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Students regret going to university

New research from Barclays Apprenticeships shows attitudes towards the traditional university route are changing

Almost half (48%) of students and graduates who left university in the past five years said they regret their decision to go to university, and 44% said they do not need a degree to do their current job, according to research from Barclays Apprenticeships.

The study revealed that 65% of young people felt under pressure to go to university, with 34% citing this pressure as coming from their parents and 19% from their friends.

Many (70%) felt their parents would have been disappointed if they hadn't gone to university, and when asked their reasons for choosing university almost a fifth (18%) admitted they only went to please their parents.

However, these assumptions don't tally with parents' perceptions, the research found. More than half (54%) of parents of students and graduates said they would not have been disappointed had their child not gone to university. In fact 71% said they would actually encourage their child to do an apprenticeship over a university degree, revealing a significant shift in attitudes compared to 2016, when 65% of parents felt university was the best option for their child.

The research suggested that parents are becoming increasingly knowledgeable about higher education, with 64% of the parents polled now aware of degree-level apprenticeships compared to only 17% in 2016.

Fear of not being able to get a job after university was a prominent worry for 42% of young people who did or are doing a degree. 58% cited improving their job prospects as the reason for obtaining a degree.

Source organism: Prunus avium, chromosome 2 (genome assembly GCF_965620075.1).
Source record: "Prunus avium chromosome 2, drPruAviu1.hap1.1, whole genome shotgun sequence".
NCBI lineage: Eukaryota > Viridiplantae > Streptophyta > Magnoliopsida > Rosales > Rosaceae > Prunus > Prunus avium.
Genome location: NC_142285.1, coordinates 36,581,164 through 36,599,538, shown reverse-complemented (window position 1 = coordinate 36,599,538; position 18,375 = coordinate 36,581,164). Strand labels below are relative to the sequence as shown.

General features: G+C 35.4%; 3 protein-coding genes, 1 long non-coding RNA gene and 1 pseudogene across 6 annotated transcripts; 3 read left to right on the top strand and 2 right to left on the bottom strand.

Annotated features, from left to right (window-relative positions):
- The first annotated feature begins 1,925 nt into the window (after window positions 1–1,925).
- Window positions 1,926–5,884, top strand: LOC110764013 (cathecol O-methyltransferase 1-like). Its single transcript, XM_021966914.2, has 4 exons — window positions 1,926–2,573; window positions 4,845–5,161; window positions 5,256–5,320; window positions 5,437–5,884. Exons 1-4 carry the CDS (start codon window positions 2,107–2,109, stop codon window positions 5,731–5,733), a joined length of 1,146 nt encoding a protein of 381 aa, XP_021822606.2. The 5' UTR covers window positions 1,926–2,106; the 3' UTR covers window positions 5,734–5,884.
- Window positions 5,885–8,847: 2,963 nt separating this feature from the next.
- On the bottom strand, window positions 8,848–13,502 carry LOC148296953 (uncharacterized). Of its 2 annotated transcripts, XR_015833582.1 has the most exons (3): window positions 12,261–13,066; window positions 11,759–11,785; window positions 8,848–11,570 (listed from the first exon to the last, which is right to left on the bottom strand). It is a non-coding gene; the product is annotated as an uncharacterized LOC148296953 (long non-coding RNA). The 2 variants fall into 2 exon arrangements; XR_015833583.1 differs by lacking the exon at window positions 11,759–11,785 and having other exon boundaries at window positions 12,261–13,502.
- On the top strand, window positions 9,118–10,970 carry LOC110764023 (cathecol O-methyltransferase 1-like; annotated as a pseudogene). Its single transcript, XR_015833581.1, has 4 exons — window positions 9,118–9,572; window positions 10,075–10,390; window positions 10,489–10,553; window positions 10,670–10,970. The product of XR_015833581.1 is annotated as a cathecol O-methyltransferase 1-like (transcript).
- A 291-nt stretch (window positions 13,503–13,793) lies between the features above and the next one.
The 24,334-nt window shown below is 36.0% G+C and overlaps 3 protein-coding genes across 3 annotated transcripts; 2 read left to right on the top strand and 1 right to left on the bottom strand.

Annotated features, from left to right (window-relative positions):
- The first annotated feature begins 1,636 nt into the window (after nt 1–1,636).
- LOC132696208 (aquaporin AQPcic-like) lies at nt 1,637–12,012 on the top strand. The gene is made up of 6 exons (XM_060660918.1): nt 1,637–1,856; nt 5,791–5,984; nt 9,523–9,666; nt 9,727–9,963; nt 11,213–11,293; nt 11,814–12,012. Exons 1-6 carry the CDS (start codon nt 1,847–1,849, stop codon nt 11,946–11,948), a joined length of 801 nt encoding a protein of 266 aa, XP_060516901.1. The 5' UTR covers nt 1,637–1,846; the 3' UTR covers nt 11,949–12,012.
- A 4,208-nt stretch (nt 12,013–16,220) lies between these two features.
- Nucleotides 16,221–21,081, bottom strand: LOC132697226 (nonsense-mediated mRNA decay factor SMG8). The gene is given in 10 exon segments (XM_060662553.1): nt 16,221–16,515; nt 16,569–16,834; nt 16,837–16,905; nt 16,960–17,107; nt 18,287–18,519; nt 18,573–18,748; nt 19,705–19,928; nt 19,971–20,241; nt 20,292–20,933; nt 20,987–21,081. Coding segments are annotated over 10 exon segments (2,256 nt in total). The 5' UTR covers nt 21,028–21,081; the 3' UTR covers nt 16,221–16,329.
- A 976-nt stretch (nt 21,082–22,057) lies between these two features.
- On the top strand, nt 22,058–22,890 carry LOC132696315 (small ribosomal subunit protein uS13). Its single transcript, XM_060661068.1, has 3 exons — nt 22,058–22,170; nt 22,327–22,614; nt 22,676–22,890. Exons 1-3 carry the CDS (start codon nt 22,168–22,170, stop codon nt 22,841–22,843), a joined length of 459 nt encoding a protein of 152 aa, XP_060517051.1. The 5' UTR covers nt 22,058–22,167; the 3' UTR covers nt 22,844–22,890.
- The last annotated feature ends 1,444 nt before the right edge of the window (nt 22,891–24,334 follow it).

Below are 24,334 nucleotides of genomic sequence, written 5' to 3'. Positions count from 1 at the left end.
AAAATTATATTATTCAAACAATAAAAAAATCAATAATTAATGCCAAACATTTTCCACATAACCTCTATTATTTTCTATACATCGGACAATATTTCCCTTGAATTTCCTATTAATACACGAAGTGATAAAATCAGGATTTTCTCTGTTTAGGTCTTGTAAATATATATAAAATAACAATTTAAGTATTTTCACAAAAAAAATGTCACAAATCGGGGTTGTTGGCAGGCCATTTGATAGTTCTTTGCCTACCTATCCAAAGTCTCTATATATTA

However, of the employers surveyed, 70% said they valued degree apprenticeships as highly as a university degree, and 96% said they would hire someone who had done an apprenticeship or a degree via the apprenticeship route.

Educators’ attitudes also appear to be changing, with almost half (42%) of those surveyed saying teachers discussed apprenticeships as an alternative career route, compared to under a quarter (24%) in 2016.

Mike Thompson, head of apprenticeships at Barclays and a member of the government’s Apprenticeship Delivery Board, said that high levels of student debt have contributed to students forgoing traditional education routes.

“The significant increase in tuition fees and student debt has created a significant shift in attitudes towards university... It’s encouraging to see that students, parents, employers and teachers are all considering alternatives to the traditional university route, especially with the introduction of the apprenticeship levy opening up apprenticeship opportunities across the UK,” he said.

Thompson added that it is important to tackle outdated ideas surrounding internships. “We now need to work hard to further banish any stigma attached to apprenticeships, especially among students who may worry their parents perceive this as a ‘disappointing’ choice, which is simply not the case," he said.